Bolsover Castle: Cavalier Horsemanship
William Cavendish was Master of Horse to Charles II and we have him to thank for introducing the continental art of dressage to Britain. His important book A General System of Horsemanship, published in exile in 1658 describes the complex moves of ‘riding art’ which were practised in Cavendish’s Riding House at Bolsover Castle in Derbyshire. This airy building still survives and is the finest example of its kind in Europe on which all subsequent dressage arenas were based. Better still, at weekends through the summer you can see Cavalier Horsemanship displays of dressage complete with costumed riders in beplumed hats. English Heritage own Bolsover and have recently restored the walk around the walls from where you can look back over the Fountain Garden and far over the surrounding countryside to the Vale of Scarsdale.
Dalmeny House: Racing
Horse racing has always been the sport of kings. In the 19th century, the Prime Minister Lord Rosebery was just as obsessed as his contemporaries and he married into another great racing dynasty, the Rothschilds. In his career as a race horse owner, his horses won 11 classic races including three Derby winners. His son, the 6th Earl, inherited his passion and went on to breed a string of famous horses, winning over 500 races and 5 classics. At the Roseberys’ home, Dalmeny House in Lothian, you can step straight back into those great days. For a start, the house is fronted by a magnificent bronze statue of King Tom, the Derby winner of 1871, and the 6th Earl’s sitting room is kept just as it was when he died in 1974 – full of lists of mares and foals and collection of paintings of horses, jockeys and the Turf.
Arundel Castle: International Jousting & Medieval Tournament 25 – 30 July 2017
Jousting tournaments were where medieval knights had a chance to show off their skills as riders and mounted warriors. At Arundel Castle in Sussex for a week in July we all have the chance to relive some of those most exciting medieval contests. This jousting tournament fought by knights in full plate armour will be fierce, competitive and noisy. It will be impossible not to back one team against another; to which side will you grant your favour? Knights are based in a medieval style encampment supported by men-at-arms and the whole event will be enlivened by a host of craft displays, including armour making and fletching, have-a-go archery and entertainment. Arundel Castle is an astonishing setting, a complete medieval castle restored in the 19th century and has been home to the influential Dukes of Norfolk for nearly 1000 years.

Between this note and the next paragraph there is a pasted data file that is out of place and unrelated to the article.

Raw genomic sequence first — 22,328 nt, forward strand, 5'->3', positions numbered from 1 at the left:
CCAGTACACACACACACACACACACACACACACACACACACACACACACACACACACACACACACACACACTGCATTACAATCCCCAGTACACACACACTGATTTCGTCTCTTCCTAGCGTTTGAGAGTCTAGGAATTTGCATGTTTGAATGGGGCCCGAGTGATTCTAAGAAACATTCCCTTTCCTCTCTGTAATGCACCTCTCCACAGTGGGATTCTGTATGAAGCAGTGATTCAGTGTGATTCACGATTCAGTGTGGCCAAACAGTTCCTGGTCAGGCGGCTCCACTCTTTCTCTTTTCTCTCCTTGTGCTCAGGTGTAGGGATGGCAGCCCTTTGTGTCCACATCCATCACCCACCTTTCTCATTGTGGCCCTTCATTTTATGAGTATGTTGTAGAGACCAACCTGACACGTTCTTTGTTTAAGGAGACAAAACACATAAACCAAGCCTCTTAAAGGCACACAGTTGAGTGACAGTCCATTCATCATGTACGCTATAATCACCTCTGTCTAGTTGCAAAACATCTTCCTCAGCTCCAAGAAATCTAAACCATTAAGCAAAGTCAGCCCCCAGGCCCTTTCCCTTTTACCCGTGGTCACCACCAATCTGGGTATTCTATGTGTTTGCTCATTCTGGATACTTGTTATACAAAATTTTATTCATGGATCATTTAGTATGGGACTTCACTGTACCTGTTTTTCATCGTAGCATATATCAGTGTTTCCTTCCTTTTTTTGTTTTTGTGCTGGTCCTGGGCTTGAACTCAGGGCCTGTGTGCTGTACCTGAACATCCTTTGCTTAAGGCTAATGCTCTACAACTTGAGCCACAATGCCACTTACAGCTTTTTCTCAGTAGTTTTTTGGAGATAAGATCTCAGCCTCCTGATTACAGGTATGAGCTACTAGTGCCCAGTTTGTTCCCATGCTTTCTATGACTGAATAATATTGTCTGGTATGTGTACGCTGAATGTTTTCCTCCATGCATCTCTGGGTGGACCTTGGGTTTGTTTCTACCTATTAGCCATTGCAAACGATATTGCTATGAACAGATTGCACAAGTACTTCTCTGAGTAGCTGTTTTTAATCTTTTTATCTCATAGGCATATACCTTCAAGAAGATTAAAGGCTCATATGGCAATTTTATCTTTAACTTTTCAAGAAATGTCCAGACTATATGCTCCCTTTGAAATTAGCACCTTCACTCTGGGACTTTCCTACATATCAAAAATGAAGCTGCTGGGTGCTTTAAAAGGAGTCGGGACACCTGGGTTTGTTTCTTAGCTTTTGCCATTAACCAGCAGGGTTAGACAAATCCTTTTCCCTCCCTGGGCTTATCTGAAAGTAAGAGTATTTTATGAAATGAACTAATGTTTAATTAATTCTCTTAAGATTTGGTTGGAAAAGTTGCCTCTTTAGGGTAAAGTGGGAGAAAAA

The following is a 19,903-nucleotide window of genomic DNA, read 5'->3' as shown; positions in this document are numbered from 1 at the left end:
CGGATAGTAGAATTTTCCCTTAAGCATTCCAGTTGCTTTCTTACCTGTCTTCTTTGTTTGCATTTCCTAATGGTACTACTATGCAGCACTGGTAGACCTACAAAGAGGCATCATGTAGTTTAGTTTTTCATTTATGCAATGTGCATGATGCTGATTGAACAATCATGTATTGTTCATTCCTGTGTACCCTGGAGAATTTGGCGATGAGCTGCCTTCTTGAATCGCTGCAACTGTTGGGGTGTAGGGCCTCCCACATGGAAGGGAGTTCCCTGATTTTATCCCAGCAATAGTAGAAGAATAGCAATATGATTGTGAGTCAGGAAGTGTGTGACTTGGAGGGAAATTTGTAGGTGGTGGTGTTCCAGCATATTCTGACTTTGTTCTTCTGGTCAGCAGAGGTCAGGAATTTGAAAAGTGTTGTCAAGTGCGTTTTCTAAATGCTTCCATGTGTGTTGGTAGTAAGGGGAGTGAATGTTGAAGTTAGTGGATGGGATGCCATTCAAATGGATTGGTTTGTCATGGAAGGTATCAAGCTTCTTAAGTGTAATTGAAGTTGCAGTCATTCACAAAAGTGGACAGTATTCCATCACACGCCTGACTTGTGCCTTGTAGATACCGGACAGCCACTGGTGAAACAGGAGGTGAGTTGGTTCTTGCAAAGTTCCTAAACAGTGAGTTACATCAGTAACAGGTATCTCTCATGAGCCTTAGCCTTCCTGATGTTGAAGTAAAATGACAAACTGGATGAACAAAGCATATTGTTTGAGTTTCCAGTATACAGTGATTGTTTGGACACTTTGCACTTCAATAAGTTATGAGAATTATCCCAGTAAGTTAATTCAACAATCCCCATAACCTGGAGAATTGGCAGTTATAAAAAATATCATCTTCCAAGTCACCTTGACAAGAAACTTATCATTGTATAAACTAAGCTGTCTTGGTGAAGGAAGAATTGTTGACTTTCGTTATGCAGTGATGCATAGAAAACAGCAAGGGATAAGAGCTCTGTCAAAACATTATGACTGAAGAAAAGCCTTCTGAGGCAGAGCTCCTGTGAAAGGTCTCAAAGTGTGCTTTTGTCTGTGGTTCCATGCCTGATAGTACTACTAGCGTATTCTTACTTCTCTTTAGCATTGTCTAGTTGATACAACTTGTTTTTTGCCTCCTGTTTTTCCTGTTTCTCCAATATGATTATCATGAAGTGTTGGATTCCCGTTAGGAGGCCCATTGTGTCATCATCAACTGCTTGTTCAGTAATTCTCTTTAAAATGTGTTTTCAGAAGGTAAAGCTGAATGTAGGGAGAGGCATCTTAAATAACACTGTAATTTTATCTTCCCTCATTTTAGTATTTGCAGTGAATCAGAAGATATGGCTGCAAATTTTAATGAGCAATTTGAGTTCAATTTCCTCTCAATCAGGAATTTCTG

Hovingham Hall: The Riding House
In Yorkshire, Thomas Worsley had two abiding hobbies, horses and architecture. At his home at Hovingham Hall we can see the results of his interests financed by a successful career as a courtier. From the minute you arrive in the village of Hovingham, you see the imposing front of Worsley’s stables and riding house, completed in about 1770 to his own design. A Riding House of this scale was not unusual in a Palladian house but few survive and in this one, Thomas Worsley is reputed to have taught a young George III to ride. Hovingham today has exceptional 18th century interiors and a fine collection of paintings and sculpture; visit in June.
Cowdray House: Polo Grounds
For over 100 years, the game of polo has been played in the grounds of Cowdray House, Sussex by the Cowdray Park Polo Club. There are polo marches most weekends through the summer, an engaging way to spend a summer afternoon, not just for watching the highly trained polo ponies compete but because spectators get involved by stamping in the divots knocked out of the turf by the flying hooves of the riders as they wheel and turn. Cowdray House is a Tudor mansion destroyed by fire in 1793. Though open to the skies, the ruins are spectacular and set the imagination working as you trace the kitchens, storerooms and Buck Hall. Don’t miss the interesting visitor centre and shop.